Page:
Using state-of-the-art econometric tools, this book examines the implications of international fragmentation of production for the performance of the Japanese manufacturing industry.
The impact of the ongoing process of international fragmentation of production and outsourcing has become a highly contentious issue in developed economies such as the US and Japan. Concerns about deindustrialisation and large-scale job losses - `the export of jobs' have generated a political backlash against multinationals and globalisation. Using detailed data from Japanese multinationals this book rigorously analyses the Japanese experience and compares and contrasts it with the experience of US manufacturing. The study finds no empirical evidence that expansion of multinational activities in foreign countries produces job losses in the home country. Indeed, when demand induced indirect employment effects are taken into account the increased profitability of Japanese firms is likely to have increased overall employment in Japan. However, the shift of labour intensive activities to low wage economies associated with the international fragmentation of production generates adjustment pressures and a structural shift in favour of skilled workers in Japanese manufacturing.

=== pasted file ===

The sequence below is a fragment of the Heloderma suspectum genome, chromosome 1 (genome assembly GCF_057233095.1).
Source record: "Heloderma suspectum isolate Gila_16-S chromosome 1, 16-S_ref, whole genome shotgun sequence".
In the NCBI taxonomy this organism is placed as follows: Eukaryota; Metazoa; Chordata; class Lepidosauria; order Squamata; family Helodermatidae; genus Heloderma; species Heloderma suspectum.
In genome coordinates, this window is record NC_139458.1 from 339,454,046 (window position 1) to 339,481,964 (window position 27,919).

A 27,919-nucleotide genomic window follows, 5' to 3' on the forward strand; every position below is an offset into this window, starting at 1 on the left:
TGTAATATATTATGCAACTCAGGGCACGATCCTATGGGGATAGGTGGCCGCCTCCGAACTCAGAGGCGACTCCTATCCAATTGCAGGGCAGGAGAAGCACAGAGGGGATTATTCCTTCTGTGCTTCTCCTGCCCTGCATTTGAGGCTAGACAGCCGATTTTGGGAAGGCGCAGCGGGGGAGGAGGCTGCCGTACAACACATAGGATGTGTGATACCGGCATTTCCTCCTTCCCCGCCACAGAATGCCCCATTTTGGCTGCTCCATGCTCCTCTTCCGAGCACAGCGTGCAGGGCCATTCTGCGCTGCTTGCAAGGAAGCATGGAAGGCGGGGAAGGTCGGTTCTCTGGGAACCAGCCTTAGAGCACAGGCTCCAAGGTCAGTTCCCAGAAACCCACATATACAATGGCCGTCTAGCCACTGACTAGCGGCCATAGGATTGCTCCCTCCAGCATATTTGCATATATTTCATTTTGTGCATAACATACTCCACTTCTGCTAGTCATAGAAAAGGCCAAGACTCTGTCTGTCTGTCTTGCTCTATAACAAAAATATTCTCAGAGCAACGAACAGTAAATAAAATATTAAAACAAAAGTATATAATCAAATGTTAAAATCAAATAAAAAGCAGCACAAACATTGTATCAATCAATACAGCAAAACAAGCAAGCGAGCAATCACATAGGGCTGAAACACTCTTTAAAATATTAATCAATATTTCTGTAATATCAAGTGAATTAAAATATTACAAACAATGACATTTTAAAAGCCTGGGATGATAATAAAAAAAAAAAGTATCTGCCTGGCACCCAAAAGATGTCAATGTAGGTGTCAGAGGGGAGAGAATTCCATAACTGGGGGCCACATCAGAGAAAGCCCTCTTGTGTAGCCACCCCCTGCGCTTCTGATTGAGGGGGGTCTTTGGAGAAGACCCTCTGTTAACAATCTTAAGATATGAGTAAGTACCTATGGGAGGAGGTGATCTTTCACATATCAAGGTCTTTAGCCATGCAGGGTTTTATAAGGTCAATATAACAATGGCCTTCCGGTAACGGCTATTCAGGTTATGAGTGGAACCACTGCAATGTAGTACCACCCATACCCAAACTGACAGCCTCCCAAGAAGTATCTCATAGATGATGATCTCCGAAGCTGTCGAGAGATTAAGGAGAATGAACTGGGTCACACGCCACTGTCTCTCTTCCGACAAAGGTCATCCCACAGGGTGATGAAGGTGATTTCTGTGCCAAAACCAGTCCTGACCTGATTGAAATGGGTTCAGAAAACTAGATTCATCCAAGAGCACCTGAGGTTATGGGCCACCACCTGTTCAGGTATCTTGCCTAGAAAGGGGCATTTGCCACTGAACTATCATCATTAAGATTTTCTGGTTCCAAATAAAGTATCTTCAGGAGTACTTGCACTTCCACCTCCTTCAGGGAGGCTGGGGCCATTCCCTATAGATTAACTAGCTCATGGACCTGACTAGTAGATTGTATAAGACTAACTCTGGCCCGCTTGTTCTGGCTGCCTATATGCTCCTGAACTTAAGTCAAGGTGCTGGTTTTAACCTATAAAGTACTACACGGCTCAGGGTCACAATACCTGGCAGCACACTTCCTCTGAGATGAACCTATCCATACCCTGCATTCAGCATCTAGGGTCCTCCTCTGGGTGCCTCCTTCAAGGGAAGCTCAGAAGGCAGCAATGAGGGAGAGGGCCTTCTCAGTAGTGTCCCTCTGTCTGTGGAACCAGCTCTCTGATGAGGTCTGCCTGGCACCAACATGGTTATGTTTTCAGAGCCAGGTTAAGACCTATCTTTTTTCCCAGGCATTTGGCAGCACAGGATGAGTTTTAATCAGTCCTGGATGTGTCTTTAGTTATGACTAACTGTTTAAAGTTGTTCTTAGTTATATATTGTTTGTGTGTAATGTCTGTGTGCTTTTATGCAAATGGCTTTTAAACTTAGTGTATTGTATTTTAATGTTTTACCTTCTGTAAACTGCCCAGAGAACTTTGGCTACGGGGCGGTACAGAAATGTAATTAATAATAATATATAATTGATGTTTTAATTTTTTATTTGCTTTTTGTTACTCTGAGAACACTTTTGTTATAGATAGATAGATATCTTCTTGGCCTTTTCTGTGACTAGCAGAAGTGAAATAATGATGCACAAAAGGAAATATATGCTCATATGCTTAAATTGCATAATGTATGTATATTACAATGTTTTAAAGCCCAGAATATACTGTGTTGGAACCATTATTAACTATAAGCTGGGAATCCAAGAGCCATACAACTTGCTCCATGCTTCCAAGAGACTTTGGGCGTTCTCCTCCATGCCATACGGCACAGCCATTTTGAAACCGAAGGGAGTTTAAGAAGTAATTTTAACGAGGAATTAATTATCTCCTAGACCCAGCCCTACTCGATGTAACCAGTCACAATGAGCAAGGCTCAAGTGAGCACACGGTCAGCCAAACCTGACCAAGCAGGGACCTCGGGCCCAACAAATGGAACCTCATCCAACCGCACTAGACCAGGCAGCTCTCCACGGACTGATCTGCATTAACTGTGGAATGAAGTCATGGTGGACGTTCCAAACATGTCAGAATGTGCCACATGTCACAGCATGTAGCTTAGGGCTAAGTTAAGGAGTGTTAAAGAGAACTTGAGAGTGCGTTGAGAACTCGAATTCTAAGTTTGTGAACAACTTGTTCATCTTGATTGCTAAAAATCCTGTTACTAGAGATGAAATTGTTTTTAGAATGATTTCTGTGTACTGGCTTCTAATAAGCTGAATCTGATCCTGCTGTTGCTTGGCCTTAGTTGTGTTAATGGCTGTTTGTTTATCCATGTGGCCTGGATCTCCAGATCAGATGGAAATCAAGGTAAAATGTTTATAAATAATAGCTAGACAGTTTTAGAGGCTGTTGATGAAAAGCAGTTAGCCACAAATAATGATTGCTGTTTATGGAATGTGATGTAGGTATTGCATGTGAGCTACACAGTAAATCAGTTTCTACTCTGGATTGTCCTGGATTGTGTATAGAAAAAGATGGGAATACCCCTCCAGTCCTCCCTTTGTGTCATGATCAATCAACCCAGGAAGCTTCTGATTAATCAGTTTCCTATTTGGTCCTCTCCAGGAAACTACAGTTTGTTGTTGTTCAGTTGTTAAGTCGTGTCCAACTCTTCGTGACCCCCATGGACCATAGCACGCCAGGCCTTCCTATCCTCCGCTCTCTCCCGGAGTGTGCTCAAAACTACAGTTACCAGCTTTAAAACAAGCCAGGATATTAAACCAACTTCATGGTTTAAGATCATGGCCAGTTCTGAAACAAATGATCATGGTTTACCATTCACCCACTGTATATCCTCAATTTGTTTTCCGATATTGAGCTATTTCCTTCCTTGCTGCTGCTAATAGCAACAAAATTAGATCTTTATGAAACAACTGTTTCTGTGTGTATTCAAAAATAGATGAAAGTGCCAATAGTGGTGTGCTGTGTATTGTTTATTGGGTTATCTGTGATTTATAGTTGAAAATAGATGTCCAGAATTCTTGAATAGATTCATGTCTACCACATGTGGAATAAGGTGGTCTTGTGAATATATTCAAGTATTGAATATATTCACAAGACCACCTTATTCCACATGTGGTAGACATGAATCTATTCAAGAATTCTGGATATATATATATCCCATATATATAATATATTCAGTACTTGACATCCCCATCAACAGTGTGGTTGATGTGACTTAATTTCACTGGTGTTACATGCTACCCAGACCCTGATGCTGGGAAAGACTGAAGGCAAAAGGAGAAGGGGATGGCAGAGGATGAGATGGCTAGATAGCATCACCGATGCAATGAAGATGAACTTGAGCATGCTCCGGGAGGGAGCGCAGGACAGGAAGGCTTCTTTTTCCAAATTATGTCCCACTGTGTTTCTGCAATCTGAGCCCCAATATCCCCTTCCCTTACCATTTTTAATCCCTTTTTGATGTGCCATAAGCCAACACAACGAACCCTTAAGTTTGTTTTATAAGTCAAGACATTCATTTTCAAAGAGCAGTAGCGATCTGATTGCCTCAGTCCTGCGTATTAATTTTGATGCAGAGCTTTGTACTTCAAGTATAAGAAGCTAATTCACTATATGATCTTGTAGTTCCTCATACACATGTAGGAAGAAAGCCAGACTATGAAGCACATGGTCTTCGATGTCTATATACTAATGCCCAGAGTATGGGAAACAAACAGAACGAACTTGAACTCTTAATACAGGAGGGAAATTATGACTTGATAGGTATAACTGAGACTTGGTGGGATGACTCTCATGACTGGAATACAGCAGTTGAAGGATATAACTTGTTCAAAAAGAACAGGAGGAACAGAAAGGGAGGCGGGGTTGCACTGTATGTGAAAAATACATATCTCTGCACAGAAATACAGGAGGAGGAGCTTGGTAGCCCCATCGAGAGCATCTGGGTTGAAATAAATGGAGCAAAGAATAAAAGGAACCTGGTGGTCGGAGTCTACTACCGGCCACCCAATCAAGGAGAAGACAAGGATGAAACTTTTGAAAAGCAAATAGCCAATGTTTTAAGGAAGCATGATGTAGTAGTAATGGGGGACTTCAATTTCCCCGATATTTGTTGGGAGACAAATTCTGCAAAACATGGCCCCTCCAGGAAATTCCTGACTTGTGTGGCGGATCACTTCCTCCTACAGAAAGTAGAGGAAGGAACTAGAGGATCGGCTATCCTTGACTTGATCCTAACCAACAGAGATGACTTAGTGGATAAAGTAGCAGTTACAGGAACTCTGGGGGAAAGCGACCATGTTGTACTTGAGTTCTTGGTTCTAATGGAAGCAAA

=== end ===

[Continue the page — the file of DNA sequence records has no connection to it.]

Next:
Being the first book to examine the impact of international outsourcing on the Japanese economy, this will be an excellent resource tool for scholars in the field of international economics as well as postgraduate students in international business and economics.
Nobuaki Yamashita, School of Economics, Finance and Marketing, RMIT University, Australia
Contents: Preface 1. Introduction 2. International Fragmentation of Production: A Survey of Theory and the Measurement Issue 3. Production Fragmentation and Trade Patterns in Japanese Manufacturing 4. Determinants of Fragmentation Trade 5. Structural Transformation and Labour Market Adjustment in Japanese Manufacturing 6. The Impact of Production Fragmentation on Skill Upgrading 7. Overseas Operations and Home Employment of Japanese Multinational Enterprises 8. Conclusion References Index